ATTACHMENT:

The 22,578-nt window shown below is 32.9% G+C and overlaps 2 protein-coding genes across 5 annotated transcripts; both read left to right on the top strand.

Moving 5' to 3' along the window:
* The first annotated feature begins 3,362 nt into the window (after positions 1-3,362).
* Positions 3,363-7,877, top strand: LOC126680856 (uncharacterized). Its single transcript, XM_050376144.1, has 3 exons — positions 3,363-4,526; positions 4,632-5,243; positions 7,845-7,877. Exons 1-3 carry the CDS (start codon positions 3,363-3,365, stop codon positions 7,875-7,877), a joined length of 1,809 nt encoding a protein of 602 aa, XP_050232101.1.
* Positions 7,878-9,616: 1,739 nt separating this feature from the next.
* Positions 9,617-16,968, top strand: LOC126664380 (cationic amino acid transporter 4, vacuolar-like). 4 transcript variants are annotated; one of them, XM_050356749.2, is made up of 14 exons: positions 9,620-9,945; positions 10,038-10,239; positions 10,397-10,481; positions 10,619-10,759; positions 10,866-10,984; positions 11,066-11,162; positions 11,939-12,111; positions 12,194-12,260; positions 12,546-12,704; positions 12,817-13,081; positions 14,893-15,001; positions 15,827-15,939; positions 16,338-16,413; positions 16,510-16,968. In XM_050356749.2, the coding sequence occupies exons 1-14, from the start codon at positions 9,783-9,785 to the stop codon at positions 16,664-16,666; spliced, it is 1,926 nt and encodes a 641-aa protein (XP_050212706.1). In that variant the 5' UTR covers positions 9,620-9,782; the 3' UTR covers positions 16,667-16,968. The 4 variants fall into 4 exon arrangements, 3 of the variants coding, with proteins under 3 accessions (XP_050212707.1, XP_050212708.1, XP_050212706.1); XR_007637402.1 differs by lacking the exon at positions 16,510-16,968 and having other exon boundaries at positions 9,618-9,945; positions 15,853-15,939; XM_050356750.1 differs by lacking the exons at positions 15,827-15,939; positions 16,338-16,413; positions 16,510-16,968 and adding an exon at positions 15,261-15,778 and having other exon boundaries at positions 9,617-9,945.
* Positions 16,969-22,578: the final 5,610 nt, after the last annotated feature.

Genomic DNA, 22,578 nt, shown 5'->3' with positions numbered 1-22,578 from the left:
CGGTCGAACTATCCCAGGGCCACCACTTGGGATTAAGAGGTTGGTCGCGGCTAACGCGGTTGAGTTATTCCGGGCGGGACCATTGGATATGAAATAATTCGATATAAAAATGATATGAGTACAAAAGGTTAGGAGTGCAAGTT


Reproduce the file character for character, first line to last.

The 22,578-nt window shown below is 32.9% G+C and overlaps 2 protein-coding genes across 5 annotated transcripts; both read left to right on the top strand.

Moving 5' to 3' along the window:
* The first annotated feature begins 3,362 nt into the window (after positions 1-3,362).
* Positions 3,363-7,877, top strand: LOC126680856 (uncharacterized). Its single transcript, XM_050376144.1, has 3 exons — positions 3,363-4,526; positions 4,632-5,243; positions 7,845-7,877. Exons 1-3 carry the CDS (start codon positions 3,363-3,365, stop codon positions 7,875-7,877), a joined length of 1,809 nt encoding a protein of 602 aa, XP_050232101.1.
* Positions 7,878-9,616: 1,739 nt separating this feature from the next.
* Positions 9,617-16,968, top strand: LOC126664380 (cationic amino acid transporter 4, vacuolar-like). 4 transcript variants are annotated; one of them, XM_050356749.2, is made up of 14 exons: positions 9,620-9,945; positions 10,038-10,239; positions 10,397-10,481; positions 10,619-10,759; positions 10,866-10,984; positions 11,066-11,162; positions 11,939-12,111; positions 12,194-12,260; positions 12,546-12,704; positions 12,817-13,081; positions 14,893-15,001; positions 15,827-15,939; positions 16,338-16,413; positions 16,510-16,968. In XM_050356749.2, the coding sequence occupies exons 1-14, from the start codon at positions 9,783-9,785 to the stop codon at positions 16,664-16,666; spliced, it is 1,926 nt and encodes a 641-aa protein (XP_050212706.1). In that variant the 5' UTR covers positions 9,620-9,782; the 3' UTR covers positions 16,667-16,968. The 4 variants fall into 4 exon arrangements, 3 of the variants coding, with proteins under 3 accessions (XP_050212707.1, XP_050212708.1, XP_050212706.1); XR_007637402.1 differs by lacking the exon at positions 16,510-16,968 and having other exon boundaries at positions 9,618-9,945; positions 15,853-15,939; XM_050356750.1 differs by lacking the exons at positions 15,827-15,939; positions 16,338-16,413; positions 16,510-16,968 and adding an exon at positions 15,261-15,778 and having other exon boundaries at positions 9,617-9,945.
* Positions 16,969-22,578: the final 5,610 nt, after the last annotated feature.

Genomic DNA, 22,578 nt, shown 5'->3' with positions numbered 1-22,578 from the left:
CGGTCGAACTATCCCAGGGCCACCACTTGGGATTAAGAGGTTGGTCGCGGCTAACGCGGTTGAGTTATTCCGGGCGGGACCATTGGATATGAAATAATTCGATATAAAAATGATATGAGTACAAAAGGTTAGGAGTGCAAGTT